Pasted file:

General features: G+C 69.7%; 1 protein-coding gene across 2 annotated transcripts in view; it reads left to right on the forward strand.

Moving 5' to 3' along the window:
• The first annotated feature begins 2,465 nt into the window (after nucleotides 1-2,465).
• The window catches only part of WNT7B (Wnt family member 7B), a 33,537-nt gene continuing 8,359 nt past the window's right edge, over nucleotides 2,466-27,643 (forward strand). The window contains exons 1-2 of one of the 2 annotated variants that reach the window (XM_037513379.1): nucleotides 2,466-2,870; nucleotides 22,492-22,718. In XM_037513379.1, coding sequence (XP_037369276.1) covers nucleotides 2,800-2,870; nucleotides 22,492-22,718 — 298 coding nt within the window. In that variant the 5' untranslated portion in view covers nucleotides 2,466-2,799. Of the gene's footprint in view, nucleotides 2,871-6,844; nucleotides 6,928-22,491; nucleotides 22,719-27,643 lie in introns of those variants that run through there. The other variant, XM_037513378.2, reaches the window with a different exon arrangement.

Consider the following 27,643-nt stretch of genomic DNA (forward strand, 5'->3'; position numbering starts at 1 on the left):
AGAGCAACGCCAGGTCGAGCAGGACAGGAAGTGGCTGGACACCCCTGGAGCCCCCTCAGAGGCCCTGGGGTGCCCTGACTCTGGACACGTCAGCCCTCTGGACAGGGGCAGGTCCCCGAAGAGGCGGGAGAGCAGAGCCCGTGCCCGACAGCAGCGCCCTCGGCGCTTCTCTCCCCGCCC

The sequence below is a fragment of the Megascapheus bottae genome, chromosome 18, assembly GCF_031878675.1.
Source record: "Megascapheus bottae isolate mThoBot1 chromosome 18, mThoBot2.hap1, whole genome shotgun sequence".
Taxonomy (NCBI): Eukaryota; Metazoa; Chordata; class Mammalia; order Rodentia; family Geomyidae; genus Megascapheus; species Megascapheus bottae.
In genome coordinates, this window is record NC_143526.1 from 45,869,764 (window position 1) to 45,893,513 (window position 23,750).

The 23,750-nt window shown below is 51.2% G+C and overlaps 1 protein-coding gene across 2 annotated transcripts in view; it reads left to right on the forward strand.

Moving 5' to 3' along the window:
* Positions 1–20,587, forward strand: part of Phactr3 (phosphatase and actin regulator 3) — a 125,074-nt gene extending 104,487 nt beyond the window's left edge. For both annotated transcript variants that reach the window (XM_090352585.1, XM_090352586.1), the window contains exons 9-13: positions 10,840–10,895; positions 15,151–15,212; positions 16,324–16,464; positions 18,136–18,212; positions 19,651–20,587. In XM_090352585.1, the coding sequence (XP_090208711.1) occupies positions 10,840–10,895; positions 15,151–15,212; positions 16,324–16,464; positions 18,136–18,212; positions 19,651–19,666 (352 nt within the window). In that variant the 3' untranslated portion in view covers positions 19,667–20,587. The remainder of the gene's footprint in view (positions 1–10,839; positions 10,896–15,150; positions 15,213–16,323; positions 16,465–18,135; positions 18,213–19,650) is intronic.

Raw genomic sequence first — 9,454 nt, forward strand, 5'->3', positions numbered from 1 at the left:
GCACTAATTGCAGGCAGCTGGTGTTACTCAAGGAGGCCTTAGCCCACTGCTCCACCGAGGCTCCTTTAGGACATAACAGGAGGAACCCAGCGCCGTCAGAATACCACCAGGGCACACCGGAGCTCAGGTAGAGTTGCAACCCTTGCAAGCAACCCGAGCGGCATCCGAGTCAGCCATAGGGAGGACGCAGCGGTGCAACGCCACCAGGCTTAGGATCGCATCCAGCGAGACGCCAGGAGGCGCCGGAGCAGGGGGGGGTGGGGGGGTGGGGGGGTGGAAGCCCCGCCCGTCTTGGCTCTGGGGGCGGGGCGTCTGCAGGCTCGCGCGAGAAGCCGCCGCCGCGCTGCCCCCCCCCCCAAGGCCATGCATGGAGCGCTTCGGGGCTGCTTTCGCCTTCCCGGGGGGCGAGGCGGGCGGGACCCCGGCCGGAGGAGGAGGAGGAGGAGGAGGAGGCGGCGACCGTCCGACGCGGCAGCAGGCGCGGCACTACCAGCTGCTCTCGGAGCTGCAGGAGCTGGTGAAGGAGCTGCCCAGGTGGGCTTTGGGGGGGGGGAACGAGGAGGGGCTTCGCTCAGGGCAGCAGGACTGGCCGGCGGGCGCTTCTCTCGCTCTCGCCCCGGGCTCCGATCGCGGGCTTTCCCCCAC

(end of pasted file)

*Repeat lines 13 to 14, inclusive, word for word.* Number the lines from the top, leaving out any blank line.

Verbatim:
* Positions 1–20,587, forward strand: part of Phactr3 (phosphatase and actin regulator 3) — a 125,074-nt gene extending 104,487 nt beyond the window's left edge. For both annotated transcript variants that reach the window (XM_090352585.1, XM_090352586.1), the window contains exons 9-13: positions 10,840–10,895; positions 15,151–15,212; positions 16,324–16,464; positions 18,136–18,212; positions 19,651–20,587. In XM_090352585.1, the coding sequence (XP_090208711.1) occupies positions 10,840–10,895; positions 15,151–15,212; positions 16,324–16,464; positions 18,136–18,212; positions 19,651–19,666 (352 nt within the window). In that variant the 3' untranslated portion in view covers positions 19,667–20,587. The remainder of the gene's footprint in view (positions 1–10,839; positions 10,896–15,150; positions 15,213–16,323; positions 16,465–18,135; positions 18,213–19,650) is intronic.

Raw genomic sequence first — 9,454 nt, forward strand, 5'->3', positions numbered from 1 at the left: